December 20, 2014
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Solomon plan would dissolve sewer authority

For the second time in the last two months the City Council shot down an appointment to the Warwick Sewer Authority. Meanwhile, Ward 4 Councilman Joseph Solomon believes the WSA should be dissolved altogether.

Solomon intends to draft a resolution to do just that. By the end of Monday’s meeting, he announced his plan during a docket session.

“I have a very important resolution entitled, ‘Resolution to our state legislature to allow the Warwick Sewer Authority to consolidate all of its duties to the Narragansett Bay Commission for more efficiency to the taxpayers of the City of Warwick,’” he said. “Details to follow.”

In an interview after the meeting, Solomon said he researched the Narragansett Bay Commission and noted that the Commission takes care of many of the same tasks the WSA is responsible for.

“I feel that there is a duplication of a lot of things,” he said. “That duplication could be consolidated for overall savings to the taxpayers of the city of Warwick. Heaven knows that the taxpayers of the city of Warwick need a break. They need some sort of relief and I think that this will bring them relief. Hopefully, the new council will see to support this request to the state legislature.”

Janine Burke, executive director of the WSA, said she would keep “an open mind” to Solomon’s proposal, although it does raise issues. She said there might be some economies if NBC operated the Warwick wastewater plant due to the scale of their operations, however, the city also might be faced with needing to maintain crews to service lines. She could not say what would happen to the authority’s system, which she estimated has a $350 million value or to its debt of $150 million.

“I think it’s worth looking at,” she said.

Solomon is taking a step further than a suggestion.

Solomon said that because the WSA is a legislative enabled organization, the authority can only be abolished by the legislature.

“I’m looking for a resolution of support from my colleagues on the council to send up to the State House so that our state legislators can address this issue in the proper form,” he said.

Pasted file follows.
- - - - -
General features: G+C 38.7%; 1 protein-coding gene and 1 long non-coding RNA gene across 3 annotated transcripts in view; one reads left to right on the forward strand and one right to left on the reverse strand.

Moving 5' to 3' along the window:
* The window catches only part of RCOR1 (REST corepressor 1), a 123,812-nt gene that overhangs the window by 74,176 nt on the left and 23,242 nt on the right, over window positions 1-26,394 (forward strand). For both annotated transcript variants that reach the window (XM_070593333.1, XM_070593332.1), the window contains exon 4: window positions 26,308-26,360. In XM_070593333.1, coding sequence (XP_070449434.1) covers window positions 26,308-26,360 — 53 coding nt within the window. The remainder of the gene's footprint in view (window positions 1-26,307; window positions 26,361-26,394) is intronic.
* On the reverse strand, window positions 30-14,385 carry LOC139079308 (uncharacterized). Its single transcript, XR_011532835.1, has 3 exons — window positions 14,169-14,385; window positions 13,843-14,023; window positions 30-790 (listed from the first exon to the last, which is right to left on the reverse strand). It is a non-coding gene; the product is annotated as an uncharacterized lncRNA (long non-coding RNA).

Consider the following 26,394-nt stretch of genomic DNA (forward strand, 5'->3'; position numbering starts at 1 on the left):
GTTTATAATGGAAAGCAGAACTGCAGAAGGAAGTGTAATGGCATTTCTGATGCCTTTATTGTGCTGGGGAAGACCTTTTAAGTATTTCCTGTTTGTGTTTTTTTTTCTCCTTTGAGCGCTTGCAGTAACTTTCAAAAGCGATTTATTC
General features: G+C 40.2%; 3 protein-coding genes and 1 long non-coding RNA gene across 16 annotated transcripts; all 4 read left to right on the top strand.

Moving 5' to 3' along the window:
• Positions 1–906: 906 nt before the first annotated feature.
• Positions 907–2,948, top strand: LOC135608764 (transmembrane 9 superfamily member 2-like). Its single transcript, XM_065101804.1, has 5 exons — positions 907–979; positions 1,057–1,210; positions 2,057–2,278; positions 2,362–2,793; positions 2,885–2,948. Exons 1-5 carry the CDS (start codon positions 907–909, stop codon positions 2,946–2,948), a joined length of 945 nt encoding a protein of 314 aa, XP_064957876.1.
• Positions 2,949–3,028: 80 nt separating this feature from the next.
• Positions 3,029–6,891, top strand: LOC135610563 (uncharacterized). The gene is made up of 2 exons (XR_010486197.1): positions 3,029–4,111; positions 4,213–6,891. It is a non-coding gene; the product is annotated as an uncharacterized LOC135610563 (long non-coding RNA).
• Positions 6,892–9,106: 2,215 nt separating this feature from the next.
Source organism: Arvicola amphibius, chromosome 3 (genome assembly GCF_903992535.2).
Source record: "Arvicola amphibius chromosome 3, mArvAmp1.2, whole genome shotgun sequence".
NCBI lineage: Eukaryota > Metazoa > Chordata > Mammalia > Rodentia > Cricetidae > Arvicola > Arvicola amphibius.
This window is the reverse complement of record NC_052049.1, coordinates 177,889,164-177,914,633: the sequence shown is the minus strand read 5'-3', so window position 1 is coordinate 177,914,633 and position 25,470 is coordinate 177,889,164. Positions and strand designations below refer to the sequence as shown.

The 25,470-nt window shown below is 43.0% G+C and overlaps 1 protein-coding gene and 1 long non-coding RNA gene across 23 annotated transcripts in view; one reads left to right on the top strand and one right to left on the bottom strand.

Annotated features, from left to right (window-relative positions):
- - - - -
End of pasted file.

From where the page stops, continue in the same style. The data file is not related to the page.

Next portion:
K. Joseph Shekarchi, the District 23 Representative-elect, said if the council passes the resolution, he would introduce it at the state level.

“If the City Council approves it, I’d be happy to work within my delegation to get it passed,” he said during a brief phone conversation yesterday morning.

Representative Joseph McNamara, who drafted legislation that put a halt to mandatory sewer hookups for Governor Francis Farms, was also contacted but didn’t reply in time for press.

Mayor Scott Avedisian opposes the idea.

“I do not favor turning over operations to the Narragansett Bay Commission since I favor local autonomy and control,” he wrote yesterday in an email. “I also believe that the Narragansett Bay Commission could not afford to buy out our infrastructure. To simply turn over an agency to them would not protect the millions of dollars of investments that the people of the city of Warwick have made to our sewer system.”

Jamie Salmons of the Narragansett Bay Commission spoke on behalf of Vincent Mesolella, the chairman of the Board of Commissions. She said the NBC is “happy to talk to anybody” about these types of issues. She noted that their enabling legislation provides the option for “mergers or acquisitions of or with authorities with the mutual consent of both.”

“It’s certainly not something that is prohibited by law,” she said.

“The Narragansett Bay Commission has been down this road before with other communities to discuss merging or to consult and offer advice. I think that would be our position on this one, as well. We have the utmost respect for all of the folks at the Warwick Sewer Authority. They do a great job, and they have a great staff. It’s an excellently run facility. At this point, we’re not planning to take over operations of the Warwick facility.”

At the council meeting, the council rejected the appointment of former councilman and mayoral candidate Donald Torres to the WSA Board on a 5-3 vote. Ward 9 Councilman Steven Merolla was not in attendance.

In October, the council denied the appointment of Carlo Pisaturo, another former councilman, on a 5-4 vote. Ward 3 Councilwoman Camille Vella-Wilkinson, Ward 6 Councilwoman Donna Travis and Ward 8 Councilman Ray Gallucci voted against his appointment, as well as the appointment of Torres, because neither resides in Ward 7, 8, or 9. All three council members said they view both men as qualified but would like to see the western part of the city represented on the WSA.